The Complete Poetical Works of Lord Byron

By George Gordon Byron | Go to book overview

Wer. You must also furnish me An hour ere daybreak with all means to quit This place.

Iden.| But is it real? Let me look on it: Diamond, by all that's glorious!

Wer. Come, I'll trust you: 310

You have guess'd, no doubt, that I was born above
My present seeming.

Iden. I can't say I did, Though this looks like it: this is the true breeding Of gentle blood!

Wer. I have important reasons For wishing to continue privily My journey hence.

Iden. So then you are the man Whom Stralenheim's in quest of?

Wer. I am not;
But being taken for him might conduct
So much embarrassment to me just now,

And to the baron's self hereafter -- 't is 320
To spare both that I would avoid all bustle.

Iden. Be you the man or no, 't is not my business; Besides, I never should obtain the half From this proud, niggardly noble, who would raise The country for some missing bits of coin, And never offer a precise reward -- But this! -- another look!

Wer. Gaze on it freely; At day-dawn it is yours.

Iden. Oh, thou sweet sparkler!
Thou more than stone of the philosopher!

Thou touchstone of Philosophy herself! 330
Thou bright eye of the Mine! thou load-star of
The soul! the true magnetic Pole to which
All hearts point duly north, like trembling needles!
Thou flaming Spirit of the Earth! which, sitting
High on the monarch's diadem, attractest
More worship than the majesty who sweats
Beneath the crown which makes his head ache, like
Millions of hearts which bleed to lend it lustre!
Shalt thou be mine? I am, methinks, al-ready
A little king, a lucky alchymist! 340
A wise magician, who has bound the devil
Without the forfeit of his soul. But come,
Werner, or what else?

Wer. Call me Werner still; You may yet know me by a loftier title.

Iden. I do believe in thee! thou art the spirit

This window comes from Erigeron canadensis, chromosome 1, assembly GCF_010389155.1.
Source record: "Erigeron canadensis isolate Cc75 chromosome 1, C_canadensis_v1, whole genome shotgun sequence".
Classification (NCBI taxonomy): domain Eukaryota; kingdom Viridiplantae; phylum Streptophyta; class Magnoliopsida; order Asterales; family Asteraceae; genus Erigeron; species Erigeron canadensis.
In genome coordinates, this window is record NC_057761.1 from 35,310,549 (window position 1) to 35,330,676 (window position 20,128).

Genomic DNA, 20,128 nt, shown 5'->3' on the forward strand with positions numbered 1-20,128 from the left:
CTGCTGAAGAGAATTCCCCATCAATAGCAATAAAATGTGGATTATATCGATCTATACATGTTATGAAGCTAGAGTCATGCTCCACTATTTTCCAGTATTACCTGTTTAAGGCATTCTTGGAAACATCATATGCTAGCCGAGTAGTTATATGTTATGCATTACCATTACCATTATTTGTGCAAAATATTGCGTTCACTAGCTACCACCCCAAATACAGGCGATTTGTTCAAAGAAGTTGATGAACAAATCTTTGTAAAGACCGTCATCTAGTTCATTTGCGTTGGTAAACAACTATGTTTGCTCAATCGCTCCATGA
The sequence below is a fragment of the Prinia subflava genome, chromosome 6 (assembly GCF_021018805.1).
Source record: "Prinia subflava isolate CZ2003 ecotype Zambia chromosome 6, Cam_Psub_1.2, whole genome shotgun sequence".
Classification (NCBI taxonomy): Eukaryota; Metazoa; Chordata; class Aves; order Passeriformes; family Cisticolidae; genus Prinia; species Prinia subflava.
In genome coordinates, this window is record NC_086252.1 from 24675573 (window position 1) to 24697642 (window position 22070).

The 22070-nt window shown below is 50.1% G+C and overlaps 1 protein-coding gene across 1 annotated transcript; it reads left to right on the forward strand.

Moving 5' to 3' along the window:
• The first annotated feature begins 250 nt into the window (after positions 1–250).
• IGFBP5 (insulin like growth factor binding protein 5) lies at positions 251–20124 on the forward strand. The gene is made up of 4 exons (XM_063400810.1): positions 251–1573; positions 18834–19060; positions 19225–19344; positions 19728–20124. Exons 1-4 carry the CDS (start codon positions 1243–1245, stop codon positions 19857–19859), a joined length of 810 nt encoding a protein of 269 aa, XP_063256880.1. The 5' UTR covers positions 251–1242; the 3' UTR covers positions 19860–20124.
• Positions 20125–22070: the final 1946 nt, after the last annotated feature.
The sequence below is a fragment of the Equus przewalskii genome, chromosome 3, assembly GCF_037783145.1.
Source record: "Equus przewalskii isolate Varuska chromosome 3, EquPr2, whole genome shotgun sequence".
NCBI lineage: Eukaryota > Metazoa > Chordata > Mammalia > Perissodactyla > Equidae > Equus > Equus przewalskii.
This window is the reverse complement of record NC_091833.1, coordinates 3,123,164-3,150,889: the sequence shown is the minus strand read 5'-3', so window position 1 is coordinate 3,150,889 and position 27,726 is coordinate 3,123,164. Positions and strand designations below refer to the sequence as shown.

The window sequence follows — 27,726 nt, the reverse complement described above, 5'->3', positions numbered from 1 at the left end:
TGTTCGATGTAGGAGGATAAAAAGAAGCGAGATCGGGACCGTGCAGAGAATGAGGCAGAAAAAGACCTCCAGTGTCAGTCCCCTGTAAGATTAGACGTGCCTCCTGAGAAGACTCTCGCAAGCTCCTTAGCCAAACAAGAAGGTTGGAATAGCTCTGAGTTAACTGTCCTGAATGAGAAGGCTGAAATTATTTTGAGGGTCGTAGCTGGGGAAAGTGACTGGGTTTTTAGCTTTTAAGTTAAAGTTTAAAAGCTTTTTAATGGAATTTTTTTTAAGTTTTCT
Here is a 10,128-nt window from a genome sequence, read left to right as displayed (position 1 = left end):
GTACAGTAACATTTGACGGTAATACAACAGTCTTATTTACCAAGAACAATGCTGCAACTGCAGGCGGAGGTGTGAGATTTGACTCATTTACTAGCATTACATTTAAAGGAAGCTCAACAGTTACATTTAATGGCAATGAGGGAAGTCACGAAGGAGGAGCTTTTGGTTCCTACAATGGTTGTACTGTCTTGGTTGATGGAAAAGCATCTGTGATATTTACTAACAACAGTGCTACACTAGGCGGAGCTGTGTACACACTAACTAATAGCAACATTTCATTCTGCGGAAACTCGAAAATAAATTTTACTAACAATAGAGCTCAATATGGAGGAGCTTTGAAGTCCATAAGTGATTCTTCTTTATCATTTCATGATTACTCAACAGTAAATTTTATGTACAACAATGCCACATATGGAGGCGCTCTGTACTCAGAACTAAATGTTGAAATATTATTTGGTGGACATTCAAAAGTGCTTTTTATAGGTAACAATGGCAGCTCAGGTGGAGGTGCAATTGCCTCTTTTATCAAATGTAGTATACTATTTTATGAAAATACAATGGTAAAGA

Of whom I long have dream'd in a low garb --
But come, I'll serve thee; thou shalt be as free
As air, despite the waters; let us hence:
I'll show thee I am honest (oh, thou jewel!) --

Thou shalt be furnishd, Werner, with such means 350

Of flight, that if thou wert a snail, not birds
Should overtake thee. -- Let me gaze again!
I have a foster-brother in the mart
Of Hamburgh skill'd in precious stones.
How many
Carats may it weigh? -- Come, Werner, I will wing thee. [Exeunt.


SCENE II

STRALENHEIM'S Chamber. STRALENHEIM and FRITZ.

Fritz. All's ready, my good lord!

Stral. I am not sleepy, And yet I must to bed; I fain would say To rest, but something heavy on my spirit, Too dull for wakefulness, too quick for slumber, Sits on me as a cloud along the sky, 360 Which will not let the sunbeams through, nor yet Descend in rain and end, but spreads itself 'Twixt earth and heaven, like envy between man And man, an everlasting mist; -- I will Unto my pillow.

Fritz. May you rest there well!

Stral. I feel, and fear I shall.

Fritz. And wherefore fear?

Stral. I know not why, and therefore do fear more,
Because an undescribable -- but 't is
All folly. Were the locks (as I desired)

Changed, to-day, of this chamber? for last night's 370

Adventure makes it needful.

Fritz. Certainly, According to your order, and beneath The inspection of myself and the young Saxon Who saved your life. I think they call him 'Ulric.'

-700-

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The Complete Poetical Works of Lord Byron
Table of contents

Table of contents

  • Title Page *
  • Editor's Note v
  • Table of Contents vii
  • Biographical Sketch xi
  • Childe Harold's Pilgrimage - A Romaunt 1
  • Shorter Poems 83
  • Miscellaneous Poems 139
  • Domestic Pieces 207
  • Hebrew Melodies 216
  • Ephemeral Verses 223
  • Satires 240
  • Tales, Chiefly Oriental 309
  • Italian Poems 436
  • Dramas 477
  • Scene II 481
  • Act II 483
  • Scene I 483
  • Scene II 487
  • Scene IV 488
  • Act III 491
  • Scene I 491
  • Scene II 493
  • Scene III 494
  • Scene IV 495
  • Act I 499
  • Act I 499
  • Scene II 500
  • Act II 509
  • Scene I 509
  • Scene II 516
  • Act III 518
  • Scene I 518
  • Scene II 520
  • Act IV 528
  • Scene I 528
  • Scene II 533
  • Act V 538
  • Act V 538
  • Scene II 546
  • Scenf III 548
  • Scene II 549
  • Sardanapalus 550
  • Scene II 551
  • Act II 561
  • Scene I 561
  • Act III 571
  • Scene I 571
  • Act IV 578
  • Scene I 578
  • Act V 587
  • Scene I 587
  • Act I 595
  • Scene I 595
  • Act II 601
  • Scene I 601
  • Act III 608
  • Scene I 608
  • Act IV 615
  • Scene I 620
  • Scene I 620
  • Dramatis Person Æ 627
  • Dramatis Person Æ 627
  • Act II 636
  • Scene I 636
  • Scene II 639
  • Heaven and Earth 655
  • Heaven and Earth 655
  • Scene II 657
  • Scene II 658
  • Werner; Or, the Inheritance 671
  • Scene II 683
  • Scene II 683
  • Scene II 688
  • Act III 695
  • Scene I 695
  • Scene II 700
  • Scene III 701
  • Scene IV 701
  • Act IV 704
  • Scene I 704
  • Act V 713
  • Scene II 720
  • The Deformed Transformed 722
  • Scene II 723
  • Scene II 730
  • Part II 735
  • Scene I 735
  • Scene II 737
  • Scene III 738
  • Part III 742
  • Scene I 742
  • Don Juan 744
  • Notes 999
  • Indexes 1045
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